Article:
> > compassionate and caring, it was the younger, more idealistic workers
> > who were most willing to question common psychiatric methods.
> > The tide of history flowed against us, however, with pharmaceutical
> > companies making billions from sales of psychiatric drugs. They pumped
> > money into seductive advertising and sponsored research that was
> > deeply flawed, focusing only on the short term. Our culture was
> > flooded with Prozac, portrayed as a cutting-edge, feel-good pill for
> > almost anyone. A new generation of antipsychotic medications promised
> > to revolutionize the treatment of schizophrenia. These drugs were
> > touted as safer and were increasingly given to children and the
> > elderly. We who spoke out were dismissed as ignorant and my employment
> > was threatened.
> > But newspaper and research articles suggested that new anti-
> > depressants were no more effective than the old ones, which were
> > barely better than sugar pills. New antipsychotic medications were
> > linked to weight gain, diabetes and cardio-vascular disease. We
> > sounded the alarm after a surge of deaths in Lane County. A few years
> > ago, research showed that mental health clients are dying 25 years
> > earlier than the average person.
> > Anatomy of an Epidemic promises to turn the tide. Pulitzer Prize
> > finalist Robert Whitaker shows in a solid and evidence based manner
> > that while psychiatric medications can lead to marginal improvement in
> > the short term, they tend to make people worse and more chronic over
> > time. Moreover, these medications actually create the chemical
> > imbalances they are said to correct and this makes it very difficult
> > to quit taking them. This is why the number of those disabled by
> > mental illness has tripled in the last two decades. Today’s youth face
> > a major hazard from psychiatric drugging.
> > Whitaker examines historical and cross cultural evidence, long-term
> > studies and brain chemistry to reach his conclusions, which are the
> > same for antidepressant, anti-anxiety and antipsychotic medication.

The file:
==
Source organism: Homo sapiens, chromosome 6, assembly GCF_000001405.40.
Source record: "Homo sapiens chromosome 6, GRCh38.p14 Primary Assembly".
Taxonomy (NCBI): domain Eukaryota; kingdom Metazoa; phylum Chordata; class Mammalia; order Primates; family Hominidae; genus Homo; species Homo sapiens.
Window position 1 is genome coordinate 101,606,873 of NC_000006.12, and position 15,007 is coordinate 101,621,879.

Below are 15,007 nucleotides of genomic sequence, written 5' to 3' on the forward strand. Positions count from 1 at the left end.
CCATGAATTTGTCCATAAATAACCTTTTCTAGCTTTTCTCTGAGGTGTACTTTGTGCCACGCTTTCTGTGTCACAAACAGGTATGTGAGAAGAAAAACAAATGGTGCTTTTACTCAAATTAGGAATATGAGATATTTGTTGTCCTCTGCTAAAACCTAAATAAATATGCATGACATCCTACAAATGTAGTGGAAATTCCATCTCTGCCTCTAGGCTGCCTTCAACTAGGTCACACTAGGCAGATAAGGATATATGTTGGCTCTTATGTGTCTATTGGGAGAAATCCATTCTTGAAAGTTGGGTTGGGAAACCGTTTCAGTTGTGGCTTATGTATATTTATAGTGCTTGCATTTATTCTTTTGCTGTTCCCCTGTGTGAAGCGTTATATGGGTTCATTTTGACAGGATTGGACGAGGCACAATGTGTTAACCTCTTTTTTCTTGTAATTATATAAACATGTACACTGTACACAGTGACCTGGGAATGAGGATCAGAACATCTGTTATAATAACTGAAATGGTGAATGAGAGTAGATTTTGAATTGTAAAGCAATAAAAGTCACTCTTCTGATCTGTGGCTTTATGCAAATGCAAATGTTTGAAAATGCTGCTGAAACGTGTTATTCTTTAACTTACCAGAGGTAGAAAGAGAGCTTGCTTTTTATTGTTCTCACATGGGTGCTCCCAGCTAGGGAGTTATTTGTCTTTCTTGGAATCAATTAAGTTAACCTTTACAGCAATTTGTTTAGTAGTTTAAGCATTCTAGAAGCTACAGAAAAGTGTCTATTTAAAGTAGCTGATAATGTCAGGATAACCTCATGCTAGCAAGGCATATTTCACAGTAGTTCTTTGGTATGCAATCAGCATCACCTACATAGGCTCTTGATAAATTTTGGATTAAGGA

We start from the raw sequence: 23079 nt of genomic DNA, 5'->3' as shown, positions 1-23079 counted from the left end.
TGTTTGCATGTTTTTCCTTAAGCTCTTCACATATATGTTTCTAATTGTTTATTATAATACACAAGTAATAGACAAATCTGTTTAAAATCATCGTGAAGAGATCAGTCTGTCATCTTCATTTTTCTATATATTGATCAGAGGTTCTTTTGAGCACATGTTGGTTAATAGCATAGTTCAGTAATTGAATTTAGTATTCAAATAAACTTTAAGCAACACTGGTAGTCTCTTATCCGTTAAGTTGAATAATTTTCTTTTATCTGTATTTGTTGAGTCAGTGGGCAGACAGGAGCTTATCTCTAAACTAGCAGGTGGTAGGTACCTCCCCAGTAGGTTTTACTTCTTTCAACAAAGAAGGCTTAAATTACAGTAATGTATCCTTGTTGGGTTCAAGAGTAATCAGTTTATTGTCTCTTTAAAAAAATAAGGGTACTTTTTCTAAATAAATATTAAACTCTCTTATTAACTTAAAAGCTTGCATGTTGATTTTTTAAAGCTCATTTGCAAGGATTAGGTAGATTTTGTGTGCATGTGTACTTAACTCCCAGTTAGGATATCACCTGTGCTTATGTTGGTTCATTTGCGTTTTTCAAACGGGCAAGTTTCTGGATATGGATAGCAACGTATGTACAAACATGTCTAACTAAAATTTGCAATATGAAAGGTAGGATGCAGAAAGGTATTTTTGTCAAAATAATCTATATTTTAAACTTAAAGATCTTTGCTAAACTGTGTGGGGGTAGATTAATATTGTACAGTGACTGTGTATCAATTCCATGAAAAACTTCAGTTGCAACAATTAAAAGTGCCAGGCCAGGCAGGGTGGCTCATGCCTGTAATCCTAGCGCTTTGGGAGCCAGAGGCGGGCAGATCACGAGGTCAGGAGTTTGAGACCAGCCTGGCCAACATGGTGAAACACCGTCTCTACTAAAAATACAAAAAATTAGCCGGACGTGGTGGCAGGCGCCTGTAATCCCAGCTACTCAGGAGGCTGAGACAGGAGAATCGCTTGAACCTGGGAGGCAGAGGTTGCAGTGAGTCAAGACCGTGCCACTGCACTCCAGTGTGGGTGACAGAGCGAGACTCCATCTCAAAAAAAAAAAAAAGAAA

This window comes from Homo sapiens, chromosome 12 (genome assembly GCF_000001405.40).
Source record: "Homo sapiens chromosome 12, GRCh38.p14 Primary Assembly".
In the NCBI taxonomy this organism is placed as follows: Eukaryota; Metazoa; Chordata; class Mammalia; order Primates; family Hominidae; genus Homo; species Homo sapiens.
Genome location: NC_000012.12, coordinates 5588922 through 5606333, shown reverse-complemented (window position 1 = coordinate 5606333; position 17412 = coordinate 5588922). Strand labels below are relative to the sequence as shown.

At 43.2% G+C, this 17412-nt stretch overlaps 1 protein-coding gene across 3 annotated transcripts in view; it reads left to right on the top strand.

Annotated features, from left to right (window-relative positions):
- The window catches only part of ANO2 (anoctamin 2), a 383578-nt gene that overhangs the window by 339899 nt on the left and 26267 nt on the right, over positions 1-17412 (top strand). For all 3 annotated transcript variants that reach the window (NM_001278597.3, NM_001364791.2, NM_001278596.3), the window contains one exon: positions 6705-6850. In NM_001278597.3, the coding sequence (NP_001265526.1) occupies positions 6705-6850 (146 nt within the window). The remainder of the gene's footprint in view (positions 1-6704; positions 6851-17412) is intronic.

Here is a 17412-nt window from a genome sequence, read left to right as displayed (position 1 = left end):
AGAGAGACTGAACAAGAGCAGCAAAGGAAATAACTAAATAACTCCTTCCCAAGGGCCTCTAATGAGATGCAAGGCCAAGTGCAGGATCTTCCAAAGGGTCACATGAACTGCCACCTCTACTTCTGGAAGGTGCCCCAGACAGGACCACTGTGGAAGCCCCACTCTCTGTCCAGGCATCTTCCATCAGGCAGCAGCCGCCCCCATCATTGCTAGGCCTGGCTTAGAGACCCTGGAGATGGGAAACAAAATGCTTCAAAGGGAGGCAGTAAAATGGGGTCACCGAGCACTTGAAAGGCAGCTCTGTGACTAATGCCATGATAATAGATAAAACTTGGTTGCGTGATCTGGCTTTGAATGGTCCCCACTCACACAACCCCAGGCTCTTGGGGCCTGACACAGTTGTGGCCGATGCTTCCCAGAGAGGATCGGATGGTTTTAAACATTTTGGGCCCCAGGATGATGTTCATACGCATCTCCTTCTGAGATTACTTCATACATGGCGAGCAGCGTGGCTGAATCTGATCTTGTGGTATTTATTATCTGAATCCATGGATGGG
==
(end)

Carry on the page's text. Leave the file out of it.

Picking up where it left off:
> > The pieces come together to create an undeniable picture: Psychiatric
> > drugs are not an effective long-term treatment for most people.
> > Whitaker has credibility because he has no personal ax to grind with
> > psychiatry. He’s a reporter who investigated when he saw something
> > that did not add up and he found an immense deception. His book has
> > the sparkle of truth and is essential reading for those concerned
> > about mental health.
> > We are fighting for the health, safety and happiness of those
> > suffering from emotional problems. Just because we are right does not
> > mean we will win. Whitaker will give a free talk at 7 pm Friday, Aug.
> > 20, 2010, the Eugene Hilton.
> > ~~~~~~~~~~~~
> > Chuck Areford has worked in the community mental health system in Lane
> > County for the last 20 years.
> > ~~~~~~~~~~~~
> > Article on publication web site with photo of Chuck here:
> > http://www.eugeneweekly.com/2010/08/12/views1.html
> > or use this link: http://bit.ly/9LNdkx
Monday, February 14th, 2011
By ADAM HANNON
A Conestoga College doctor said vitamins and naturopathic remedies are undervalued by much of the medical community.
Dr. Anne Marie Mingiardi has been a member of the Quantum Health Alliance for about six months.
She used to study naturopathic medicine and herbal remedies in her spare time, before choosing to study traditional medicine at McMaster University in Hamilton.
Mingiardi said some people have become too dependant on traditional medicine.
“A lot of patients almost demand antibiotics,” said Mingiardi. “We’re finding that our early development of antibiotics for many illnesses has actually been detrimental.”
She added that the use of too many antibiotics can kill important bacteria in the body, and many viruses, such as laryngitis and bronchitis, don’t even require the medication.
“If students are affected by the cold or flu, instead of reaching for the Advil Cold & Sinus, they could try some of these (natural) remedies,” she said.
She suggested zinc lozenges with vitamin C and echinacea to help treat cold symptoms. They can be found at naturopathic and health food stores, as well as some Zehrs pharmacies.
Mingiardi said it is important for the human body to have enough vitamin D, which it gets from sunlight. She said since many people aren’t out in the sun a lot, and because of the long winters, many Canadians may become vitamin D deficient if they don’t take supplements.